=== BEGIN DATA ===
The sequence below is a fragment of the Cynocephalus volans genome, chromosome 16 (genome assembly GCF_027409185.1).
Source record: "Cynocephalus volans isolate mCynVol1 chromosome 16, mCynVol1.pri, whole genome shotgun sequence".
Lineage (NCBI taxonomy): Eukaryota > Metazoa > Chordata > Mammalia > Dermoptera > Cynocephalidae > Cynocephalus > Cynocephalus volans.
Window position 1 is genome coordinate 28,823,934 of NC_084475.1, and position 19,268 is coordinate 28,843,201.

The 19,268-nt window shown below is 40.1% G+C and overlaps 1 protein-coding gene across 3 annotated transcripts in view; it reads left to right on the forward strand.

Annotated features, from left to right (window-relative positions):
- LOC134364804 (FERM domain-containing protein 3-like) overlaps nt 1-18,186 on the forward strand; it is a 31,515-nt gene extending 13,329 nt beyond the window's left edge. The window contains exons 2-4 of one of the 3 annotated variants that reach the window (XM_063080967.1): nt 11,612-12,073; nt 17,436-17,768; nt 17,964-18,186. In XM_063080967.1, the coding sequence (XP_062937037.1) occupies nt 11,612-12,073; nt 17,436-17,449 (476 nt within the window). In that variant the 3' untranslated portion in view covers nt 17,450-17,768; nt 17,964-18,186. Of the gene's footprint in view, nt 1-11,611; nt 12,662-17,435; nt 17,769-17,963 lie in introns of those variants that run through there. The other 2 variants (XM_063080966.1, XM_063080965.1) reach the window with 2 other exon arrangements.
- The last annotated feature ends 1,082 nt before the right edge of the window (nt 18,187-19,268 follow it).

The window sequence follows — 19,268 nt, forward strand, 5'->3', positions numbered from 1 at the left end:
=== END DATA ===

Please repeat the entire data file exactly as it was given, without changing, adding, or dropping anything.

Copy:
The sequence below is a fragment of the Cynocephalus volans genome, chromosome 16 (genome assembly GCF_027409185.1).
Source record: "Cynocephalus volans isolate mCynVol1 chromosome 16, mCynVol1.pri, whole genome shotgun sequence".
Lineage (NCBI taxonomy): Eukaryota > Metazoa > Chordata > Mammalia > Dermoptera > Cynocephalidae > Cynocephalus > Cynocephalus volans.
Window position 1 is genome coordinate 28,823,934 of NC_084475.1, and position 19,268 is coordinate 28,843,201.

The 19,268-nt window shown below is 40.1% G+C and overlaps 1 protein-coding gene across 3 annotated transcripts in view; it reads left to right on the forward strand.

Annotated features, from left to right (window-relative positions):
- LOC134364804 (FERM domain-containing protein 3-like) overlaps nt 1-18,186 on the forward strand; it is a 31,515-nt gene extending 13,329 nt beyond the window's left edge. The window contains exons 2-4 of one of the 3 annotated variants that reach the window (XM_063080967.1): nt 11,612-12,073; nt 17,436-17,768; nt 17,964-18,186. In XM_063080967.1, the coding sequence (XP_062937037.1) occupies nt 11,612-12,073; nt 17,436-17,449 (476 nt within the window). In that variant the 3' untranslated portion in view covers nt 17,450-17,768; nt 17,964-18,186. Of the gene's footprint in view, nt 1-11,611; nt 12,662-17,435; nt 17,769-17,963 lie in introns of those variants that run through there. The other 2 variants (XM_063080966.1, XM_063080965.1) reach the window with 2 other exon arrangements.
- The last annotated feature ends 1,082 nt before the right edge of the window (nt 18,187-19,268 follow it).

The window sequence follows — 19,268 nt, forward strand, 5'->3', positions numbered from 1 at the left end: